Caroline Norton had three sons. The eldest, Fletcher, died at age 30 while en route to become secretary of the British Legation at Athens. The third, William, was killed in a childhood accident. The second, Thomas Brinsley, went to Italy and became acquainted with the Brownings. In a letter postmarked 2 July 1854 (to EBB), Adelaide Kemble Sartoris referred to an evening spent with the Brownings & Brinsley Norton. She characterized his “babbling” as “so carefully & advisedly idiotic & foolish!” This was at about the same time as when EBB was extravagantly praising him. EBB’s first mention of him occurred in a letter written to Henrietta Cook, from Florence, on 29 July 1854. She reported that Brinsley, who was “over-polished” and “full of poetical sentiment,” was married to an uneducated peasant girl from Capri, “rather coarse in character,” (mentioned in at least one of EBB’s letters as “Marie”). Of Brinsley, EBB said: “I like him very much. He is earnest, frank & ingenuous”—an opinion which she continued to hold for some months. It was apparently at about this time that RB tried to assist Brinsley in writing some poems. The Armstrong Browning Library of Baylor University has a set of proof sheets with a wrapper inscribed: “To Robert & Elizabeth Browning these proof sheets, a fragment of the coming book from Brinsley Norton” (Reconstruction, E530). One of the poems bears RB’s corrections and comments. A son was born to the Nortons, and on 28 August 1854 EBB wrote to Eliza Ann Ogilvy concerning Caroline, Brinsley’s mother: “She is said to be nearly as beautiful as ever—under which brilliant circumstances it must be rather trying to be a grandmama.” On 20 December 1854 EBB wrote to Arabella that Brinsley had visited the Browning apartment, “opening his heart about his marriage .. talking about his ‘regrets,’ & crying, sobbing like a boy.” By April 1855 EBB had undergone a complete change of attitude, writing on the 27th to her sister Henrietta: “Mr. Norton we dont like half as much as I fancied we might– He is … absorbed in self-contemplation … neglects his wife, is selfish altogether.” The wife, meanwhile, was described as “so gentle and good and sad.”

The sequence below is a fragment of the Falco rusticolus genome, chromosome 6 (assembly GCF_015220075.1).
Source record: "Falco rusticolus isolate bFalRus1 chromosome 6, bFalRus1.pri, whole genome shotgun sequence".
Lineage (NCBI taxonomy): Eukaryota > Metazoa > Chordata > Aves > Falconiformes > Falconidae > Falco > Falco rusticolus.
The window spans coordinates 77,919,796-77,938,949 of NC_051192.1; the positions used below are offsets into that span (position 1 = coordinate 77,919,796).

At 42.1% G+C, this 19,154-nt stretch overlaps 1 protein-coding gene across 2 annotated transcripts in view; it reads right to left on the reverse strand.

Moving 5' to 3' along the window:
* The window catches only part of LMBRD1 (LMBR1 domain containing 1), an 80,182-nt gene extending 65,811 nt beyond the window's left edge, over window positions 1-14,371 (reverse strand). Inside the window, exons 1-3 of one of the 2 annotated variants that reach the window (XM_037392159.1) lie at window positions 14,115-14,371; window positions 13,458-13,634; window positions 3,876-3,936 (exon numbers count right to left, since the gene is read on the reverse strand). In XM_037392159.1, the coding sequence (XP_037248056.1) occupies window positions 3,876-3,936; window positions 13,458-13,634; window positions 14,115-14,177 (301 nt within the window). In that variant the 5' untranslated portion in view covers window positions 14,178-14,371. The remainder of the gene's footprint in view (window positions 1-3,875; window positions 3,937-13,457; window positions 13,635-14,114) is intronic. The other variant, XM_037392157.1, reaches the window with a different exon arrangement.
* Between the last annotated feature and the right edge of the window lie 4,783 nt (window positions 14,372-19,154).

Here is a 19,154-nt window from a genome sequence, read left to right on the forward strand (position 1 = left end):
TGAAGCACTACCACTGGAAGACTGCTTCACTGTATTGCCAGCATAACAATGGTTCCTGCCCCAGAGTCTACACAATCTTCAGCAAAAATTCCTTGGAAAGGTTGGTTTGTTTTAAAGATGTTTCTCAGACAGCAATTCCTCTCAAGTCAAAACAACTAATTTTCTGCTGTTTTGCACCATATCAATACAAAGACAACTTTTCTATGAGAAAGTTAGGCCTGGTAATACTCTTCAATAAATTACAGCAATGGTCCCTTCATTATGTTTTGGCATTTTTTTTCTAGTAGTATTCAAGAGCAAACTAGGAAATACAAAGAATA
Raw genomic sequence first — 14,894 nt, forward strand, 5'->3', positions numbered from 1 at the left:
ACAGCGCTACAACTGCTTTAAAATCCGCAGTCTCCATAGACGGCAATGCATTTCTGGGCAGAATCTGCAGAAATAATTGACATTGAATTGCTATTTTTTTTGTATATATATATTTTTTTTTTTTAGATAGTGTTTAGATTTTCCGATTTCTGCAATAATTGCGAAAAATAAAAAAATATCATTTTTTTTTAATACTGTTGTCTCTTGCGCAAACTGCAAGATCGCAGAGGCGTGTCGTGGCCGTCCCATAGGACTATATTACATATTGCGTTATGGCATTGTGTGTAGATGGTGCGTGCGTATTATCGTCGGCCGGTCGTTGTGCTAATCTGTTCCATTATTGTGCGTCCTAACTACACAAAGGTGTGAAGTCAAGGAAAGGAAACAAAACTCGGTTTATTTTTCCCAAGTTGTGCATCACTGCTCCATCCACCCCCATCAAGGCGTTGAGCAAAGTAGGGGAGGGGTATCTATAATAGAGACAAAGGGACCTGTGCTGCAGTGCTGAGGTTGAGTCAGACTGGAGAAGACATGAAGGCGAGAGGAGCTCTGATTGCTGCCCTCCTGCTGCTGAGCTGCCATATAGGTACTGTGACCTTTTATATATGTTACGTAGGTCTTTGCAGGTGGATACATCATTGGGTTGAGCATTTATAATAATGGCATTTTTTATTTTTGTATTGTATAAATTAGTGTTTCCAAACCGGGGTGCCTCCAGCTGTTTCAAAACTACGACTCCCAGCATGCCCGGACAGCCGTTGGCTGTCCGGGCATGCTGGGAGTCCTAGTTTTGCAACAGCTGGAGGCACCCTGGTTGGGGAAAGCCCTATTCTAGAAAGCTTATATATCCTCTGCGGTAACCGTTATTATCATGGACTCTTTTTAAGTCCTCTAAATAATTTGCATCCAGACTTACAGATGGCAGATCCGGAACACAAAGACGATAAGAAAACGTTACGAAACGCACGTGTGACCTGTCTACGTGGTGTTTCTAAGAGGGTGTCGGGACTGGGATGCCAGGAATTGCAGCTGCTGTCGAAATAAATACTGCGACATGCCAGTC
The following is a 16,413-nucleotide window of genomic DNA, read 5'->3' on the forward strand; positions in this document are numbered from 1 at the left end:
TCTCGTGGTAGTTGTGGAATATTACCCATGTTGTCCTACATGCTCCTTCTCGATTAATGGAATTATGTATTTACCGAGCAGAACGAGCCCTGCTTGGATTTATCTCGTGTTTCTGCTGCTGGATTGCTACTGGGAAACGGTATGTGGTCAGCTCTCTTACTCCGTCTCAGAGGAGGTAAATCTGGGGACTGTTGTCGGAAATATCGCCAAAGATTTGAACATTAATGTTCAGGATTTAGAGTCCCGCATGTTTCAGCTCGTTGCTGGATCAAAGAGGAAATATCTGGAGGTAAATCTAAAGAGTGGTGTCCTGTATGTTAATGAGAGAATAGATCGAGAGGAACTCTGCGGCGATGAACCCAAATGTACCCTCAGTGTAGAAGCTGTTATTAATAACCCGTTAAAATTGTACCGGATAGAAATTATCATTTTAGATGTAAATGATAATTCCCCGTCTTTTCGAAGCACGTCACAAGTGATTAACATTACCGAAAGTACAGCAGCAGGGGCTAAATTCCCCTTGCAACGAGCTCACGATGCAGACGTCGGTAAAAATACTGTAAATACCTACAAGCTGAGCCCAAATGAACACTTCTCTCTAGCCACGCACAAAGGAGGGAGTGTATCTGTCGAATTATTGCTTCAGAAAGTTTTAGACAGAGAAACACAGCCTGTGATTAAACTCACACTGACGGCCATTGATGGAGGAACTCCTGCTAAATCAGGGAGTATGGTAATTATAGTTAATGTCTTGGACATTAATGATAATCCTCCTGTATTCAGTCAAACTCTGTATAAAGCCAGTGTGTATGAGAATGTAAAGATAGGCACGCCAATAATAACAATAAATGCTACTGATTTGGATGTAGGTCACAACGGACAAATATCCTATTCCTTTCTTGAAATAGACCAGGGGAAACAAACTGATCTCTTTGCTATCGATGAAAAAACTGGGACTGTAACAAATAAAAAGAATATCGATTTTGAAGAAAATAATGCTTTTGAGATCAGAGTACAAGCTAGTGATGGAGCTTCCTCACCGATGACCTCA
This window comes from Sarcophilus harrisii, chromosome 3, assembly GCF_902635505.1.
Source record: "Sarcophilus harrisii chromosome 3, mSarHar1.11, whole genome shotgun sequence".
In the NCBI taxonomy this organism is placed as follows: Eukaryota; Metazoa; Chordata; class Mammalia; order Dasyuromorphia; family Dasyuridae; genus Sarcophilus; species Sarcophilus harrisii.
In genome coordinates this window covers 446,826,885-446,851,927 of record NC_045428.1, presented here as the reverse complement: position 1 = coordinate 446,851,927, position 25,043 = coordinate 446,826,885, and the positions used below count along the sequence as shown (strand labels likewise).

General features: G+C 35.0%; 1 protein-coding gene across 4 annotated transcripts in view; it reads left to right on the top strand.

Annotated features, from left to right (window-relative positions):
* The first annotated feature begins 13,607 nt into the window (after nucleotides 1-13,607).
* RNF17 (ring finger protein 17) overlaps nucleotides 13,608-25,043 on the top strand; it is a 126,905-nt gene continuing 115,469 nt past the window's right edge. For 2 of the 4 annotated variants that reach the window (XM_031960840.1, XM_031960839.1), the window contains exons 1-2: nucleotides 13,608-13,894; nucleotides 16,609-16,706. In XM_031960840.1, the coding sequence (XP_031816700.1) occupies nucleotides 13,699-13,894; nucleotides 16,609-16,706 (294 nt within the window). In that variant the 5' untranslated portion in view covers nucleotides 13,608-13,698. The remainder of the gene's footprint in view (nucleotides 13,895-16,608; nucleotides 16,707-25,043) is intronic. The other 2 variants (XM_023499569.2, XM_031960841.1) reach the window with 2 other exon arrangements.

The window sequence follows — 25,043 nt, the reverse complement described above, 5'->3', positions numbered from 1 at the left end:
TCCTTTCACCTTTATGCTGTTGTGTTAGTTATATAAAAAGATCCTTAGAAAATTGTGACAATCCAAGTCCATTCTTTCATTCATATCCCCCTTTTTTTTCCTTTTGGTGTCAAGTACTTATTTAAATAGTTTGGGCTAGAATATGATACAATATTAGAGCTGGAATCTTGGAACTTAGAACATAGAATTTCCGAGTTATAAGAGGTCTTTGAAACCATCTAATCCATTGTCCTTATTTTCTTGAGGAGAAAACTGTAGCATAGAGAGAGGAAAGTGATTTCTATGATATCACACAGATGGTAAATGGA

Letters written by EBB in late 1854 indicate that Caroline Norton was in Florence at that time. One written to Arabella on 26 November said: “Isa Blagden & Mrs. Norton have taken apartments in Mr. [Frederick] Tennyson’s house.” On 20 December, also to Arabella, she quoted the younger Mrs. Norton as saying that Caroline “wished her to learn to sing instead of learning to read!!.. but that, for her own part, she thought reading would be of more use to her.” Caroline Norton died on 15 June 1877, only a few months after her marriage to Sir William Stirling-Maxwell. Mrs. Norton is said to have been the model for novelist George Meredith’s Diana of the Crossways (1885).